At the same time, it is not healthy to have an inferiority complex which can paralyze us. The "I am not worthy" mindset, which is so firmly rooted in Catholics and even ex-Catholics (but others also), is the result of denying people the right of forgiveness that is given freely through Christ. Such people often do many good works, but if they designed to alleviate guilt, then even good works can be a form of bondage.

The good news is that our Adamic man will NEVER be worthy, but Christ in you will never be unworthy. As children of God, we no longer are doomed to a life of guilt and fear, for we are the righteousness of God in Christ and have been imputed righteous, regardless of our flesh. So let us identify with the Christ Identity rather than the Adamic identity which our natural parents passed down to us.

(17) Never pay back evil for evil to anyone. Respect what is right in the sight of all men. (18) If possible, so far as it depends on you, be at peace with all men.

Little boys love to play war games. Big boys just make war. But maturity makes men more reluctant and cautious about declaring war. War and conflict are the fruit of the Adamic man of flesh and sin. Peace is a fruit of the Spirit (Gal. 5:22) and is one of the measures of spiritual maturity.

Paul's admonition, "never pay back evil for evil," also needs some further explanation, because some have taken this to mean that discipline is wrong. When a child lies or injures his brother, he does "evil." Is it wrong for a parent to discipline the child? Is this paying back evil for evil? The answer depends upon the form of discipline and the motive behind it.

Some parents have been known to discipline a child only when the child inconveniences him. This is not discipline, but punishment, for it based upon disrupting the parent's comfort, rather than upon the correction of the child's behavior and the restoration of the victim's rights.

Likewise, a parent might impose a form of punishment that is unscriptural and does not conform to the mind of Christ. There is often either a lack of discipline or too much of it. The Church has generally been influenced by teachings of hell, and so they tend to over-discipline their children and demand too much punishment for those they call "criminals."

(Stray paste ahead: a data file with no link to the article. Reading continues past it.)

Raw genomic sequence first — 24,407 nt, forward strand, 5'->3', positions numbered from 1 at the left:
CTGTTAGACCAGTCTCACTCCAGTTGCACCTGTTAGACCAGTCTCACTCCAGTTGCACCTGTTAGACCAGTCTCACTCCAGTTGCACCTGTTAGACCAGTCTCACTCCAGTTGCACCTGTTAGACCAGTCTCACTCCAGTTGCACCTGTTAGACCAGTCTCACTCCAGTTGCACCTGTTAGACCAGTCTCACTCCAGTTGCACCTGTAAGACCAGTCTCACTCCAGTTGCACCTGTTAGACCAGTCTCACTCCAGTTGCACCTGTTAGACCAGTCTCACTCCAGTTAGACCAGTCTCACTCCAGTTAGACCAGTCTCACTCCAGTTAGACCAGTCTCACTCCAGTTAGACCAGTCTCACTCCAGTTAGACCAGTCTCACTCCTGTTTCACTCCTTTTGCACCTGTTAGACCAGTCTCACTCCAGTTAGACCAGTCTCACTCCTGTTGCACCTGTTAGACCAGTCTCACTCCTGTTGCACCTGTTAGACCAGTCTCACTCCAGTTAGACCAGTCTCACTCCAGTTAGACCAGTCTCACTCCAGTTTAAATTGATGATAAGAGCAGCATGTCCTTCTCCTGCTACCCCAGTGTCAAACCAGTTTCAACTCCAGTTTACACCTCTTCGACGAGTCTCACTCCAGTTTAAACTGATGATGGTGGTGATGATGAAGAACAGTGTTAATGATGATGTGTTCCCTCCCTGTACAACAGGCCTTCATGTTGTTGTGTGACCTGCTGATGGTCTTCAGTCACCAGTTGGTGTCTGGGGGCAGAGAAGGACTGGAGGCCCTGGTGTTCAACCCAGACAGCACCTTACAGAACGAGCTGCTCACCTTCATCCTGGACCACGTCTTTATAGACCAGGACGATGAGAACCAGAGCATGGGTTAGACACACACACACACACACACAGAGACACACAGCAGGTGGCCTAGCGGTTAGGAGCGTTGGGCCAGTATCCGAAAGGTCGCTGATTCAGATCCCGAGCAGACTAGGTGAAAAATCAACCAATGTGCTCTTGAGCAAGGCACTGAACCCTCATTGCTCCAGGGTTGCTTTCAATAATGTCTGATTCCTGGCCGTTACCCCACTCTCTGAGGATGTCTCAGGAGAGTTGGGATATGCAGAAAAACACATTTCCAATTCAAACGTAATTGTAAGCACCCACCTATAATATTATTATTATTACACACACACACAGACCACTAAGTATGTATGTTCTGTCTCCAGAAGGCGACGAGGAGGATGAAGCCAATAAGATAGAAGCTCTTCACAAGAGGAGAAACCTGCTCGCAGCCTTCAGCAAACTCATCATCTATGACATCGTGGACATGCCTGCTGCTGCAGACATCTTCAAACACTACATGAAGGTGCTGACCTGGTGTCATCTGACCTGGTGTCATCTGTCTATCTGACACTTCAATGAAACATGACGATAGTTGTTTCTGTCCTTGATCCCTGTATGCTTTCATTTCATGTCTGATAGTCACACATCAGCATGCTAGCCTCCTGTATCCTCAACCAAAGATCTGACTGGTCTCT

Modern psychology today tells parents to impose a "time out" on children, either by banishing them to their room for a period of time, or making them stand in the corner. This does not break the rebellious will of the child, but serves only as a "cooling off" period. Government has tried to improve on the mind of God, but has only created a worse problem, which they expect school teachers to resolve.

Biblical judgment fits the offense or crime and is designed to restore both the victim and the law-breaker. When it is imposed out of a motive of godly love, rather than revenge or anger, it results in an orderly yet loving society that respects the God-given rights of all men. The Law of God does not slap the wrists of murderers, nor does it hang men for stealing a loaf of bread. The primary goal is justice with deterrence coming in second, rather than tough laws that are designed to deter crime at the expense of true justice.

True justice is not repaying evil for evil. True justice is the godly way of restoring all things. And so, when the Scriptures teach us that most men will be saved "through" judgment, it is not that God is repaying evil for evil, but that He is restoring them by His loving discipline as a father corrects His children.

This is the second part of a series titled "Romans 12." To view all parts, click the link below.

Romans 12

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Category: Teachings
Blog Author: Dr. Stephen Jones